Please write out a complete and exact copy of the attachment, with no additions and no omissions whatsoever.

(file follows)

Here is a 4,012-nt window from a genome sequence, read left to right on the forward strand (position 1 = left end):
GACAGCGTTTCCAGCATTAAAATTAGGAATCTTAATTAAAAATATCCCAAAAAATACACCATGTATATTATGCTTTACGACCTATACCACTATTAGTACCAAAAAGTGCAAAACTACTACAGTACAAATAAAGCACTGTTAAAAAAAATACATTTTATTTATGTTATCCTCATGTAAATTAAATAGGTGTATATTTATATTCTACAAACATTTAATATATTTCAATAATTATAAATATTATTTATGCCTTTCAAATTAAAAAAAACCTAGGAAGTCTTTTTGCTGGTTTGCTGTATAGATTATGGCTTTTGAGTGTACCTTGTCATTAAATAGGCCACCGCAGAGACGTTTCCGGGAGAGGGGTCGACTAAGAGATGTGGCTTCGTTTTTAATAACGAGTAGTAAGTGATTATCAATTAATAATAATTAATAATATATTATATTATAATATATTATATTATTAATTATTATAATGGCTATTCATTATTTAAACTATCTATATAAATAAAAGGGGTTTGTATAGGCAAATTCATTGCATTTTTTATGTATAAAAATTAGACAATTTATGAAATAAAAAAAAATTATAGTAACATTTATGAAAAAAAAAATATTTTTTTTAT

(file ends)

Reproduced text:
Here is a 4,012-nt window from a genome sequence, read left to right on the forward strand (position 1 = left end):
GACAGCGTTTCCAGCATTAAAATTAGGAATCTTAATTAAAAATATCCCAAAAAATACACCATGTATATTATGCTTTACGACCTATACCACTATTAGTACCAAAAAGTGCAAAACTACTACAGTACAAATAAAGCACTGTTAAAAAAAATACATTTTATTTATGTTATCCTCATGTAAATTAAATAGGTGTATATTTATATTCTACAAACATTTAATATATTTCAATAATTATAAATATTATTTATGCCTTTCAAATTAAAAAAAACCTAGGAAGTCTTTTTGCTGGTTTGCTGTATAGATTATGGCTTTTGAGTGTACCTTGTCATTAAATAGGCCACCGCAGAGACGTTTCCGGGAGAGGGGTCGACTAAGAGATGTGGCTTCGTTTTTAATAACGAGTAGTAAGTGATTATCAATTAATAATAATTAATAATATATTATATTATAATATATTATATTATTAATTATTATAATGGCTATTCATTATTTAAACTATCTATATAAATAAAAGGGGTTTGTATAGGCAAATTCATTGCATTTTTTATGTATAAAAATTAGACAATTTATGAAATAAAAAAAAATTATAGTAACATTTATGAAAAAAAAAATATTTTTTTTAT